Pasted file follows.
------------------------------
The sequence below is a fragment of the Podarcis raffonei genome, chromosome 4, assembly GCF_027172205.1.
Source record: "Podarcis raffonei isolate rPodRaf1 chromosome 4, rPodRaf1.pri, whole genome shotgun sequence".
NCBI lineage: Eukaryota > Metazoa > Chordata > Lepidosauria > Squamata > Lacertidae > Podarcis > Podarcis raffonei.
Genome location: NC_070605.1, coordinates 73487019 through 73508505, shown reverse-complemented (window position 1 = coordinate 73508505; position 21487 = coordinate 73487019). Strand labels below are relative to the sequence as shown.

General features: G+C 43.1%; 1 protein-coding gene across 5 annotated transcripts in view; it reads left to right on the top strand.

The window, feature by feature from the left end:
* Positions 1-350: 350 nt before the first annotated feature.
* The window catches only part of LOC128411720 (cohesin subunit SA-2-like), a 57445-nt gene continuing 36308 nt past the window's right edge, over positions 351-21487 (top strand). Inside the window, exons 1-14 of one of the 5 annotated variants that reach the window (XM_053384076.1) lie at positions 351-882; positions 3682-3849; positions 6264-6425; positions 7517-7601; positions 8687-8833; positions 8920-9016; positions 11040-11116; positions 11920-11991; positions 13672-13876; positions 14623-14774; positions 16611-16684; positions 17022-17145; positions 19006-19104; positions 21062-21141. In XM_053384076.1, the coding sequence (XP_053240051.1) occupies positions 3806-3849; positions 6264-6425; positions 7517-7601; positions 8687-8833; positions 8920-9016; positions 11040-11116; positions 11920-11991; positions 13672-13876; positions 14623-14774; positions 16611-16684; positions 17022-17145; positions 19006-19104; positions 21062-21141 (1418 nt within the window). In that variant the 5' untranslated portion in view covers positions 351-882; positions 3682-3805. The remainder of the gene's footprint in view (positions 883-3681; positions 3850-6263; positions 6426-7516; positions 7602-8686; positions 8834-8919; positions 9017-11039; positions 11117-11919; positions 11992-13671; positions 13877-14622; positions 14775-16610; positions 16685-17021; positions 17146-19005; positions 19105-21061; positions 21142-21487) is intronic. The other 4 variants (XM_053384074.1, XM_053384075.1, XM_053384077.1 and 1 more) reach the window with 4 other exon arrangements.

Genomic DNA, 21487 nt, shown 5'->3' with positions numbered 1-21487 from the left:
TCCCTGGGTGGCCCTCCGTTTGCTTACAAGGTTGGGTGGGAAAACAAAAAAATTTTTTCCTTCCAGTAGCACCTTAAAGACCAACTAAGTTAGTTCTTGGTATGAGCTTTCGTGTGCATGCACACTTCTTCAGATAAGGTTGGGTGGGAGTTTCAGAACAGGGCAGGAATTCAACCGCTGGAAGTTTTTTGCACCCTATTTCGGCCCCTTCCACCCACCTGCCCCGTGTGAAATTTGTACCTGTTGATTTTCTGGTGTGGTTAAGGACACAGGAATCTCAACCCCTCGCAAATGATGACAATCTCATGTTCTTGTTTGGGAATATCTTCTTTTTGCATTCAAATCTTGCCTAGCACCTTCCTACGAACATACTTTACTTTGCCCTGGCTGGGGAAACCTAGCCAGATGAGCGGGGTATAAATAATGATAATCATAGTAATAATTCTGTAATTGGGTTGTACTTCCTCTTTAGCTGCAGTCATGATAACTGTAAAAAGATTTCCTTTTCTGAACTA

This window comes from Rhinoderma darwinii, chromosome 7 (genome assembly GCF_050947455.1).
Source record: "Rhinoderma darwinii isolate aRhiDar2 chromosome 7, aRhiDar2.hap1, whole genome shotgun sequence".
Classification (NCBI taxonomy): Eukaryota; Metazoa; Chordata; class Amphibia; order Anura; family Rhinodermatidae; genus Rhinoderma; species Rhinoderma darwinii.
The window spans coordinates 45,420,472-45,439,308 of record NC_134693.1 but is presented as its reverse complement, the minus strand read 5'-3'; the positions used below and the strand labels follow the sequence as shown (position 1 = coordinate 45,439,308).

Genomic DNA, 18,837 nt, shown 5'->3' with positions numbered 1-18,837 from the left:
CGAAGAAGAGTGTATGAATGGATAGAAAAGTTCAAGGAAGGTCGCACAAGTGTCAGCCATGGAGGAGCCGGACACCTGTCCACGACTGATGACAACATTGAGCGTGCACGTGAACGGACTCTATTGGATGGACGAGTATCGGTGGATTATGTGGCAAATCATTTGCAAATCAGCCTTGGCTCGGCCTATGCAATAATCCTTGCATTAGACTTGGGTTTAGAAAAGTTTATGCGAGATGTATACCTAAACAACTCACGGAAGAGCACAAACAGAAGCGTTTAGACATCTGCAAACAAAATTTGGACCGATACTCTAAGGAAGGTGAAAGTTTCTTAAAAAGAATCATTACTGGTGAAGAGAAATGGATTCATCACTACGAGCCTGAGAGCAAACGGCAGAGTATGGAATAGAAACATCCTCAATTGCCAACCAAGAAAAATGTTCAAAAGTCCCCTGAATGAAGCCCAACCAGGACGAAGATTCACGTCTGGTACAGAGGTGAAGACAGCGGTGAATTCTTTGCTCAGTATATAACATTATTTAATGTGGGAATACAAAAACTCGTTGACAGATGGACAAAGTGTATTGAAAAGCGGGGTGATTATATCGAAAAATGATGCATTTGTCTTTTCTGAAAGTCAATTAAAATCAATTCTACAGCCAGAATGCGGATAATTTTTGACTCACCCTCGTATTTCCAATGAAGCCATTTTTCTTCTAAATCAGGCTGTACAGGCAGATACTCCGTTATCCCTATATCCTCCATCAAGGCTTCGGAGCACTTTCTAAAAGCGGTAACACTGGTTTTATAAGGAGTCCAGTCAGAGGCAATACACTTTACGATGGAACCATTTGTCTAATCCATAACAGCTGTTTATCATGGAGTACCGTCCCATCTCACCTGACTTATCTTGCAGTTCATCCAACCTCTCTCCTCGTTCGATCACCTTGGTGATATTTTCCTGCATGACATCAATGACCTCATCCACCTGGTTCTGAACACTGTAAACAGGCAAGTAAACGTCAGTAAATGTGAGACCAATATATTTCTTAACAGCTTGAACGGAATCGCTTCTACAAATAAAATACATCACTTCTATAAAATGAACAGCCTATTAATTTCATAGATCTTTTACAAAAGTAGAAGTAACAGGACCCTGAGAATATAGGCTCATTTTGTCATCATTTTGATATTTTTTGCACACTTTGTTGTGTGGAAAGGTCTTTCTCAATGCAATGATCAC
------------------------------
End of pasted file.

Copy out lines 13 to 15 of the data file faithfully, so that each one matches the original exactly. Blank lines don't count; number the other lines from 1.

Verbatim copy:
Classification (NCBI taxonomy): Eukaryota; Metazoa; Chordata; class Amphibia; order Anura; family Rhinodermatidae; genus Rhinoderma; species Rhinoderma darwinii.
The window spans coordinates 45,420,472-45,439,308 of record NC_134693.1 but is presented as its reverse complement, the minus strand read 5'-3'; the positions used below and the strand labels follow the sequence as shown (position 1 = coordinate 45,439,308).

Genomic DNA, 18,837 nt, shown 5'->3' with positions numbered 1-18,837 from the left: